A snake that is typically very active and then suddenly starts hiding for abnormally long periods could be very ill. Other symptoms will often accompany a sick snake, so be on the lookout for other unusual behavior or any physical ailments.

Will My Snake Ever Come Out of Hiding?

No snake will stay hidden forever. Even the least active snakes will venture from their hiding spots to find food and water. Depending on the reason for your snake to stay in its hiding spot, you may be waiting a long time for it to emerge, but it will eventually do so.

If your snake’s hiding behavior is not within the range of its specific nature, then once you determine the reason for its prolonged sheltering, you can take steps to remedy anything that may be wrong. Have patience, your scaly friend will come out to play soon enough!

How Long Do Snakes Stay in Their Hiding Places?

It may be frustrating and exhausting to sit and wait for your snake to emerge from its hiding spot, but don’t be fooled into thinking you can outwait your snake. Some snakes can stay in their hideouts for hours, days, and sometimes weeks.

Snakes that are shedding will most likely refuse to emerge from their hideouts until the process is complete. Nocturnal snakes typically spend the entire daytime in hiding and only come out when the sun goes down.

Snakes are patient animals and often don’t have much incentive to emerge from their hideouts where they can stay for much longer than most pet owners can sit staring at the enclosure waiting for their reptile to move.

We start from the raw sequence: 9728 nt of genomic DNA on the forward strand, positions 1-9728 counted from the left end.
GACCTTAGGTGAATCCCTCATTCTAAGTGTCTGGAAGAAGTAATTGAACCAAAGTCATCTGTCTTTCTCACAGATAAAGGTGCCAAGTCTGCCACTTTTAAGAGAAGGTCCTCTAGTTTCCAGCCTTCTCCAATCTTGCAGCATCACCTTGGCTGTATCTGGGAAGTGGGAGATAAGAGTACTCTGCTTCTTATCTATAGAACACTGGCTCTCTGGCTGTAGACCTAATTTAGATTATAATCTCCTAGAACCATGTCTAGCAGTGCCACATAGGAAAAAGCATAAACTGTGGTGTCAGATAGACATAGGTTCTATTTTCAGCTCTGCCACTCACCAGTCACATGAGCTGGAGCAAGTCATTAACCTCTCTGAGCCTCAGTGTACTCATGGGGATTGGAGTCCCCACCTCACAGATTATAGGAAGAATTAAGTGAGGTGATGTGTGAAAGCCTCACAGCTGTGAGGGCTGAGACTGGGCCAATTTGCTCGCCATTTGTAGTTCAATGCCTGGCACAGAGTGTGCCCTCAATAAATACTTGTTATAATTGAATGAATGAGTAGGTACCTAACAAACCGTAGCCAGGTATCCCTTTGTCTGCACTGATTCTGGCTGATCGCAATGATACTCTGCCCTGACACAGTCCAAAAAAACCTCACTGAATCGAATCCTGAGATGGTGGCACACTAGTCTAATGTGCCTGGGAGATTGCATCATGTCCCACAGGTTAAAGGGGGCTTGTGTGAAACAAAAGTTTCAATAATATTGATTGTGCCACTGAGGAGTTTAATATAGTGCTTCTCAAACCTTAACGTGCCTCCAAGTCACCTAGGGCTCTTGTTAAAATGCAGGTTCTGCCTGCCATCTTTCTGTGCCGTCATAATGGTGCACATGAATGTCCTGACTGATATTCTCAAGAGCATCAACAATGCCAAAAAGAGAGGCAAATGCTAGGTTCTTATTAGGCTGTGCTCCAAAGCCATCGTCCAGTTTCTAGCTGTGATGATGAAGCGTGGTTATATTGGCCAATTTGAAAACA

How Can I Get My Snake to Come Out of Hiding?

If you want to coax your snake from its hiding place, the first thing you need to do is determine why it’s hiding, to begin with. If your snake is shedding, sleeping, sick, or new to its environment, there’s not much you can do but wait.

If your snake is nocturnal, you will have to wait until nightfall before your snake comes out of hiding. However, you may be able to persuade it to emerge as early as late afternoon if you entice it with the promise of a tasty meal. Burrowing snakes and ambush predators may also be similarly encouraged to come out of hiding with food.

If your snake is hiding because there is too much open space or the environmental temperature isn’t suitable, once you fix these problems you might find that your snake is more willing to interact with you outside of their comfortable hidey-hole.

Should I Be Worried If My Snake Hides for a Long Time?

For the most part, if your snake hides for a long time, this is not a cause for concern. In fact, for most snakes such as those who are nocturnal like ball pythons, burrowers like sand boas, or ambush predators like carpet pythons, it would be worrisome if they didn’t exhibit excessive hiding behavior.

Even if your snake is hiding because of issues with its environment, there is no need to be concerned because these problems can be readily fixed and usually don’t take a toll on your reptilian friend.

However, you should be worried if your snake starts to show other symptoms of sickness in addition to excessive hiding behavior. For example, if your pet snake experiences significant weight loss, has discharge from its eyes, nose, or mouth, or exhibits other unusual behavior such as stargazing, these are all causes for concern.

Under these circumstances, you should contact your veterinarian right away to determine what is wrong and get your snake the treatment it needs.

Conclusion

Snakes are great pets but if you’re expecting them to have the energy and interaction of a puppy, think again. Most snakes spend a lot of time curled up in the corner or in their hideouts for various reasons, most of which are perfectly natural and provide no cause for concern.

Once you get to know your snake and the natural instincts of its species, you can anticipate how long and for what reason it may spend a copious amount of time hiding. Then you can plan out the best times to observe and interact with it when it feels comfortable enough to emerge from its shelter.